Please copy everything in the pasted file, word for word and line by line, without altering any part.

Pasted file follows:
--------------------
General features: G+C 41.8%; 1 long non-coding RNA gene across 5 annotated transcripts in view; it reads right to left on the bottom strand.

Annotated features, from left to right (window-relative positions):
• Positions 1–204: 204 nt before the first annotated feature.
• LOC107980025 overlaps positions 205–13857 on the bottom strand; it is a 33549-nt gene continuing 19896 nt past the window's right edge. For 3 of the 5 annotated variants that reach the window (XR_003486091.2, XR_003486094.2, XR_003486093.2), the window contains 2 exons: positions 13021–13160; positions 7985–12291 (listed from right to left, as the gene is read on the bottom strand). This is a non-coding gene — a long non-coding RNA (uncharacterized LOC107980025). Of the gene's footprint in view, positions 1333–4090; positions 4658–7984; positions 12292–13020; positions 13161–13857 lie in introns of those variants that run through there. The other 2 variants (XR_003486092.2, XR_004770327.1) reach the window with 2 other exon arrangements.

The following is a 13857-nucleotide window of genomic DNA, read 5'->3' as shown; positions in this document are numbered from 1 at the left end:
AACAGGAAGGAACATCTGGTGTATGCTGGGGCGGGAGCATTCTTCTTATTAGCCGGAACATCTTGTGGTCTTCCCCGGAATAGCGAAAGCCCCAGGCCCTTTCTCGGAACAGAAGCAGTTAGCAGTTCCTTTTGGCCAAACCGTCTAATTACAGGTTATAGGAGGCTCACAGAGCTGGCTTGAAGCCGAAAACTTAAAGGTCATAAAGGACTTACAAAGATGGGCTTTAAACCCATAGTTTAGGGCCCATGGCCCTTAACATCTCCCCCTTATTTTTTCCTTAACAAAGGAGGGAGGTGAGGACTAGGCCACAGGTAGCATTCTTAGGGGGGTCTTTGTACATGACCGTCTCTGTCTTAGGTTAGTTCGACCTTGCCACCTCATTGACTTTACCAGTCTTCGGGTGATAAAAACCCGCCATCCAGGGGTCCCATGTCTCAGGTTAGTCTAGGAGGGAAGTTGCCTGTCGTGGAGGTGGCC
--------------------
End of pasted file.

General features: G+C 41.8%; 1 long non-coding RNA gene across 5 annotated transcripts in view; it reads right to left on the bottom strand.

Annotated features, from left to right (window-relative positions):
• Positions 1–204: 204 nt before the first annotated feature.
• LOC107980025 overlaps positions 205–13857 on the bottom strand; it is a 33549-nt gene continuing 19896 nt past the window's right edge. For 3 of the 5 annotated variants that reach the window (XR_003486091.2, XR_003486094.2, XR_003486093.2), the window contains 2 exons: positions 13021–13160; positions 7985–12291 (listed from right to left, as the gene is read on the bottom strand). This is a non-coding gene — a long non-coding RNA (uncharacterized LOC107980025). Of the gene's footprint in view, positions 1333–4090; positions 4658–7984; positions 12292–13020; positions 13161–13857 lie in introns of those variants that run through there. The other 2 variants (XR_003486092.2, XR_004770327.1) reach the window with 2 other exon arrangements.

The following is a 13857-nucleotide window of genomic DNA, read 5'->3' as shown; positions in this document are numbered from 1 at the left end:
AACAGGAAGGAACATCTGGTGTATGCTGGGGCGGGAGCATTCTTCTTATTAGCCGGAACATCTTGTGGTCTTCCCCGGAATAGCGAAAGCCCCAGGCCCTTTCTCGGAACAGAAGCAGTTAGCAGTTCCTTTTGGCCAAACCGTCTAATTACAGGTTATAGGAGGCTCACAGAGCTGGCTTGAAGCCGAAAACTTAAAGGTCATAAAGGACTTACAAAGATGGGCTTTAAACCCATAGTTTAGGGCCCATGGCCCTTAACATCTCCCCCTTATTTTTTCCTTAACAAAGGAGGGAGGTGAGGACTAGGCCACAGGTAGCATTCTTAGGGGGGTCTTTGTACATGACCGTCTCTGTCTTAGGTTAGTTCGACCTTGCCACCTCATTGACTTTACCAGTCTTCGGGTGATAAAAACCCGCCATCCAGGGGTCCCATGTCTCAGGTTAGTCTAGGAGGGAAGTTGCCTGTCGTGGAGGTGGCC